In the illustrated embodiments, an orphan node 140 a monitors, at least periodically, communication interfaces waiting for an opportunity to reconnect to the network 100*, such as receipt of the discovery token 170. If reconnection is possible, orphan node 140 a activates data transmission to transmit response token 180. Once the response token 180 has been sent, a network 100 a is reformed into network 100 b with orphan node 140 a transitions to become the second end node 140 b, and second end node 130 a transitions into intermediate node 130 b for future communications in the new network 100 b.

Note that subsequent to orphan node 140 a becoming the second end node 140 a, it too might discover another successively connected node, and as a result, further transitions to become an intermediate node, with the still newly discovered successively connected node becoming the second end node. This process may continue allowing an active node to successive reform to successively re-include more and more orphan nodes.

In various embodiments, the tokens are used to direct how the different nodes in the network 100* communicate. In one embodiment, the tokens employed equalize the number of transmission opportunities afforded to each active network node. Alternatively, the tokens may also be employed to skew the number of transmission opportunities afforded to each node type. For example, in a skewed transmission configuration the network 100* may use a single token to pass from the first end node 110 to the second end node 130 a/140 b and back again to the first end node 110 so that the end nodes are only afforded one opportunity to transmit, but the intermediate nodes are allowed to transmit twice. Alternatively, the tokens could be skewed to allow only the end nodes to transmit data.

In one embodiment seeking to equalize the number of transmission opportunities for each node, a first token 150 is serially passed to each of the serially connected nodes of the network 100* to provide an opportunity for each node to claim the first token 150 and thereby obtaining authorization to selectively transmit nodal data (data waiting at the node) to the other connected nodes in the network 100*.

In various embodiments, the second end node 130 a and 140 b, and the at least one orphan node 140 a employ at least a discovery token 170 and a response token 180 to facilitate node discovery and encourage data communication among all the physically connected nodes. In one embodiment, the second end node 130 a selectively transmits a discovery token 170 in the “beyond” direction to determine if an orphan node 140 a may be present and communication may be established (or re-established). The “beyond” direction refers to the direction opposite or away from the active network. If a communication may be established, the orphan node 140 a transmits a response token 180 to the second end node 130 a and begins a transition to be the next second end node 140 b. Upon receipt of the response token 180, the second end node 130 a determines it is no longer an end node and begins a transition to become an intermediate node 130 b.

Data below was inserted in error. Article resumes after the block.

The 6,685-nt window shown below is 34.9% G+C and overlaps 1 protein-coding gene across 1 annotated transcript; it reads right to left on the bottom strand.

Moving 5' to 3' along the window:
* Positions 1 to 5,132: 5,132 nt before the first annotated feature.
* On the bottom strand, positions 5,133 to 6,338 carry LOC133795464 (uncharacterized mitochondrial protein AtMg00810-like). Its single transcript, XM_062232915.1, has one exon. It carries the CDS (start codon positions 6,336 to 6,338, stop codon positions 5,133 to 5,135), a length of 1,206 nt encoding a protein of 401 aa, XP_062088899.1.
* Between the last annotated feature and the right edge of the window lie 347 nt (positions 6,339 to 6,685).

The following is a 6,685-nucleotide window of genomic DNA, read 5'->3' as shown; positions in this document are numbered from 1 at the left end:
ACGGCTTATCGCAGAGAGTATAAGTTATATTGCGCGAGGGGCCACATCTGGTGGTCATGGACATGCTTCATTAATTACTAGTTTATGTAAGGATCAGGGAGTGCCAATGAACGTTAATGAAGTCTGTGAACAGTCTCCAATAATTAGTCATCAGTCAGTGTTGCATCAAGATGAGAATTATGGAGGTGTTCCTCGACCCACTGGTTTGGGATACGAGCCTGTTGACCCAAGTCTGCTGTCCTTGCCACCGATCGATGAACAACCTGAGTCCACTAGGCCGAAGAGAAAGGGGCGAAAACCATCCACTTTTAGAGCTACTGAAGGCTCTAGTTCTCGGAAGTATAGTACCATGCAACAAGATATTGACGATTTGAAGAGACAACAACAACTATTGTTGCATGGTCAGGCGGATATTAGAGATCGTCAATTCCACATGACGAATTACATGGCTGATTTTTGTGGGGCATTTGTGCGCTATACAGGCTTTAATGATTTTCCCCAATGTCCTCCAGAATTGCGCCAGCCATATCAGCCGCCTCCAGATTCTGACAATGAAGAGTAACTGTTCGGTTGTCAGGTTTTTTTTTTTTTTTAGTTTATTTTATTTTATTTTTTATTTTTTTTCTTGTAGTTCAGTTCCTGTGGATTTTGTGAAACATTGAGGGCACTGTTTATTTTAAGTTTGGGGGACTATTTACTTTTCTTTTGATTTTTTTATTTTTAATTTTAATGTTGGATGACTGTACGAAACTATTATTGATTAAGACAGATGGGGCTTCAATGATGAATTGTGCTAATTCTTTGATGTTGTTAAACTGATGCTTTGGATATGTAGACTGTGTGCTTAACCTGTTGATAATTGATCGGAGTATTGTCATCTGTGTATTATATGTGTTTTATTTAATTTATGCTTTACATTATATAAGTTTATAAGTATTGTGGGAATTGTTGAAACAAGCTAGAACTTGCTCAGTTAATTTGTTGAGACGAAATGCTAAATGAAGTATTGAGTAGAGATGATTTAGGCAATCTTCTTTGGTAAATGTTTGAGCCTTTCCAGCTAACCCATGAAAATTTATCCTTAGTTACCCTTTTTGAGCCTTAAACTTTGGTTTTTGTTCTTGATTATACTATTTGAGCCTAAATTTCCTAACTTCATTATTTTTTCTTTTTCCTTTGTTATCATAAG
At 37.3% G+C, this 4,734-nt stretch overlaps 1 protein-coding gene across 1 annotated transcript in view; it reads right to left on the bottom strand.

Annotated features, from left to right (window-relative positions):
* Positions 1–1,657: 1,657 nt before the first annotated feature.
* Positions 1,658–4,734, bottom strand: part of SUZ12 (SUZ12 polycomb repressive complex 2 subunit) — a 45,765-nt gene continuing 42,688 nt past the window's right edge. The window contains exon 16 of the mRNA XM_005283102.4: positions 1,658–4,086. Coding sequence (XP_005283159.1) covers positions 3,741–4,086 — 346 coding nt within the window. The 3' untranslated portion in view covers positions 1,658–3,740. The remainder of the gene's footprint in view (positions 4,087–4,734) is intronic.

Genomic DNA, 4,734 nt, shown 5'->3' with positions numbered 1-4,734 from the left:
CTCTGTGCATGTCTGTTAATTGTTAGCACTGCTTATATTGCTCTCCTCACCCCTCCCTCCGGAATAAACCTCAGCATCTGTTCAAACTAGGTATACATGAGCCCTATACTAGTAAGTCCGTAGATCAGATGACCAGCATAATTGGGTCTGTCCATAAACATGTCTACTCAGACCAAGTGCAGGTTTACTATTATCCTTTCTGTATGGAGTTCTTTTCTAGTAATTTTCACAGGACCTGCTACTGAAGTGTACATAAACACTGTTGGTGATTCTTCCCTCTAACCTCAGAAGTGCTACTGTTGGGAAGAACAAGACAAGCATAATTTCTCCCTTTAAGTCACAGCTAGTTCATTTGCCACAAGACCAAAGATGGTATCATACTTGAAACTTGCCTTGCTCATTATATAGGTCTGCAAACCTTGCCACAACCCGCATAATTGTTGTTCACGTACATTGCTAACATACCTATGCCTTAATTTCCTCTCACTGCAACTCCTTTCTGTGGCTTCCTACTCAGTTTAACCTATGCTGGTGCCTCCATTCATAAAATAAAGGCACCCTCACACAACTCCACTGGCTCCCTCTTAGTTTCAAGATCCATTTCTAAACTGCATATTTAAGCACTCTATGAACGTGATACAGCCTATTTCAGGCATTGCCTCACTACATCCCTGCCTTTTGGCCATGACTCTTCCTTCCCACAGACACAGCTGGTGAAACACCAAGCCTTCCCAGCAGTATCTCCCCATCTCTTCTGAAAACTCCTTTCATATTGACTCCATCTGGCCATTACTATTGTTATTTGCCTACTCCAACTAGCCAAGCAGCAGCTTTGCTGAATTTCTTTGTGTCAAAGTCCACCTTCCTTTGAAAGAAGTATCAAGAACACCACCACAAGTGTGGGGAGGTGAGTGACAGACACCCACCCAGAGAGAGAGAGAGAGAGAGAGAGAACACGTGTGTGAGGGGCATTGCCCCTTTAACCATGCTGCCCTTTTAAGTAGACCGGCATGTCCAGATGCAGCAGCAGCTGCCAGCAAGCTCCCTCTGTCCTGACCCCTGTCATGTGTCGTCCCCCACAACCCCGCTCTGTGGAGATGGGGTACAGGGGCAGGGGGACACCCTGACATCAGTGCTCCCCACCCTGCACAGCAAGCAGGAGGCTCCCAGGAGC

In one embodiment of a downhole network, the discovery token 170 is used to query whether a coupled orphan node is ready to rejoin the network. If the available connection is operable, and the orphan node is both operable and ready, the orphan node responds to the end node with a response token 180. Upon receipt of the response token 180 from the discovered orphan node, the bottom end node is aware that it is no longer the bottom end of the downhole network and will change its operational state to an intermediate node. Once the network is reestablished, the new second end node 140 b may transmit a discovery token 170 to seek additional orphan nodes, as alluded earlier.

In various embodiments, except first end node 110 and second end node 130 a/140 b, each intermediate node 120 and/or 130 b is adapted to transmit new nodal data in both directions, i.e. to both neighboring nodes, upon obtaining authorization to transmit. For these embodiments, since each of first end node 110 and second end node 130 a/140 b have only one neighboring node, both end nodes during normal operation (that is when not discovering orphan nodes) transmit only in one direction, to its directly connected intermediate node 120 or 130 b.